Pet sitting is a great job for animal lovers. It can grow from small beginnings to whatever you want it to be, such as a doggie daycare or home boarding if you want to shift your focus away from dog walking. However, one of the downsides of pet sitting is dealing with occasional difficulties with clients, such as those who do not pay on time. Should you chase late paying clients?
You Owe it to Yourself!
Some pet sitters are timid by nature and have set up their pet sitting business because they do not mind having minimal human contact throughout their workday. Some actually prefer the company of animals. As such, whenever there is a problem or an issue with a client, such as a late paying client, it can be hard for them to speak up and ask for what they are owed.
However, if you have a late paying client to deal with, you owe it to yourself to settle the matter quickly. Do not wait until a week or more has passed before bringing up the matter. Aim to do so the same day that payment was due. Send a polite email, text or leave a note. Dealing with the matter promptly will jog your client’s memory and also make it less likely to happen again in future. You will also be able to continue caring for the client’s pets without any lingering feelings of resentment.
Do You Want to Work for Free?
When you first set up your pet sitting business you likely had plans you envisioned putting into practice. One of those plans was not working for free! Many clients who do not pay on time have a very good reason for failing to do so and will not make a habit out of it. They will feel embarrassed and want to make amends quickly.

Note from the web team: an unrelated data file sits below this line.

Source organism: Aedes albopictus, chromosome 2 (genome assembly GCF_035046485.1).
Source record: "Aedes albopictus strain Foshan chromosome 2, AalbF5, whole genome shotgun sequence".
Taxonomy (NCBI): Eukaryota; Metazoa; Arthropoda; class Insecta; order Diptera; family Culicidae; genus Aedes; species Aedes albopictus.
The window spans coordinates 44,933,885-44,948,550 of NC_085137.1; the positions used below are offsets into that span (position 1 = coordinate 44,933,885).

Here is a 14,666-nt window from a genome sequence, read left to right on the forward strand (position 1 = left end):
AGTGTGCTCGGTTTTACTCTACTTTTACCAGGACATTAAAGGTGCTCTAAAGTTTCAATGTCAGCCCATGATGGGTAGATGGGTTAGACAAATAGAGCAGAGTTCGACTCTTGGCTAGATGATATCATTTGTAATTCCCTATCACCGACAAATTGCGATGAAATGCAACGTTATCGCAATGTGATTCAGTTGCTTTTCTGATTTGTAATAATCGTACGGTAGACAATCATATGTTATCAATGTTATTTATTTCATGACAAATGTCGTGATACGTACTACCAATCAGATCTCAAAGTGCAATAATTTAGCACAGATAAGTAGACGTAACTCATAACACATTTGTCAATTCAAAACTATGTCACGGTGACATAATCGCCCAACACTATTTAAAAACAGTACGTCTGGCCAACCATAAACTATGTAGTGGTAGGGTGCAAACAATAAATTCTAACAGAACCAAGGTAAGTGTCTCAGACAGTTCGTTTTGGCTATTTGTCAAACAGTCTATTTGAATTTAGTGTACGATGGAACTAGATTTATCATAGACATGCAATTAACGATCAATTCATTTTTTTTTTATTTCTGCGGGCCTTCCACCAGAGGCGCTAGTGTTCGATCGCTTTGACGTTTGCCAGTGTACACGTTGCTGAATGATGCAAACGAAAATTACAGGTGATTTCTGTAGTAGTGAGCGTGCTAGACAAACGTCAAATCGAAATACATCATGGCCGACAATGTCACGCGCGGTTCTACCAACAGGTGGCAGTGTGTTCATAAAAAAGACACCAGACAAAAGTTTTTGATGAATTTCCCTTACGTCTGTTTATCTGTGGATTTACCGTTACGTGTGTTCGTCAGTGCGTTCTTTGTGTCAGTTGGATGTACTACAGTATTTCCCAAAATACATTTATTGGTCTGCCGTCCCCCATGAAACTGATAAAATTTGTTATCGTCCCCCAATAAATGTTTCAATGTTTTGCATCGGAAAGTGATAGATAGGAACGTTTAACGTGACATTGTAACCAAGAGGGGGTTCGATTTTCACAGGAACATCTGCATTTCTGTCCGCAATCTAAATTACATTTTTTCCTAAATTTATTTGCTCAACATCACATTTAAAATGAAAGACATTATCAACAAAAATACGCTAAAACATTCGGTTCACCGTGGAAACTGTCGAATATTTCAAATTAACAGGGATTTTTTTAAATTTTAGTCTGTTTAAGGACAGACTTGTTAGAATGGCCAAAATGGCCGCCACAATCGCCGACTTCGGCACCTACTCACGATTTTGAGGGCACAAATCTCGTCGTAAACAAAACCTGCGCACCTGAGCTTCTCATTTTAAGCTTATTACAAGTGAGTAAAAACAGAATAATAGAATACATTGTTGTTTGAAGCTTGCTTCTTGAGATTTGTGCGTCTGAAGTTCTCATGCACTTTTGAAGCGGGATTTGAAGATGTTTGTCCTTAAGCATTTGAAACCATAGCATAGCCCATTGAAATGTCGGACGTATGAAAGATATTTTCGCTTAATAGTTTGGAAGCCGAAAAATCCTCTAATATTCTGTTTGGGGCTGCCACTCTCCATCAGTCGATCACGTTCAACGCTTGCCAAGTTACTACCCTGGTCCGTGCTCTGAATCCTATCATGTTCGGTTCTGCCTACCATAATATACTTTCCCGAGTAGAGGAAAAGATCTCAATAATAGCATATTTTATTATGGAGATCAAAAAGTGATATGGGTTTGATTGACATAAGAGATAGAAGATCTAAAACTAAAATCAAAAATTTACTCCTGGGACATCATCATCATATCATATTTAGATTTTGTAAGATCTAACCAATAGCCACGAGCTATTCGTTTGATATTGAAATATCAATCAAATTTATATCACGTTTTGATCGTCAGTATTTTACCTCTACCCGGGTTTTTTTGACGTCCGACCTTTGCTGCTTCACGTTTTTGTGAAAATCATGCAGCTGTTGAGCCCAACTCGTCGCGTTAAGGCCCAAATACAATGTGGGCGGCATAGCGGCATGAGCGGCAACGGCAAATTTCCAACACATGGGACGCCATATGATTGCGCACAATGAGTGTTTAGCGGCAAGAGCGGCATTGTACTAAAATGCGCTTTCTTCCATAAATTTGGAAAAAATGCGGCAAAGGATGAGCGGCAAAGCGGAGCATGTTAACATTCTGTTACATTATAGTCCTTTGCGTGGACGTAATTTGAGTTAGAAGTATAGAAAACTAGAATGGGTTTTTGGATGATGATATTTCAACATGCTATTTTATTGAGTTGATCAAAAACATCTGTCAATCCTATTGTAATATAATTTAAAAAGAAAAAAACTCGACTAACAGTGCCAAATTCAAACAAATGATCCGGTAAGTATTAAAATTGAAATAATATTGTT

Unfortunately, some clients will take advantage of their pet sitter’s good nature and generosity by habitually paying late for pet sitting services, citing flimsy excuses and making their pet sitter wait for days, sometimes even weeks, before they settle up.
Enough is Enough!
If you work for habitually late paying clients, you may be wondering whether you should carry on. It is understandable to want to keep as many clients on the books as possible. But if you are constantly being paid in arrears, rather than for what you are currently due, this can lead to tension and uneasiness in your relationship with clients.
Some clients have no choice but to let a client go. Before you do so, make sure you try to resolve the situation in an amicable manner. Do not accept any further bookings and insist on payment by a certain date. Once the money has been paid, you will be able to decide if you will continue to work for such clients or if you will let them go. If you let them go, do not part on frosty terms. Remember that bad news can spread like wildfire, even if you were not the one in the wrong.
Pet sitters are running a business, which is why they deserve to be paid on time every time. While many clients do not make a habit of paying for services late, some do, which can make your job as a pet sitter that much harder.
More from this contributor:
3 Simple Ways to Avoid Paying Late Fees on Your Credit Card
How to Make Sure Your Bills Are Paid on Time Every Month
Pet Sitters: How to Handle Late Paying Clients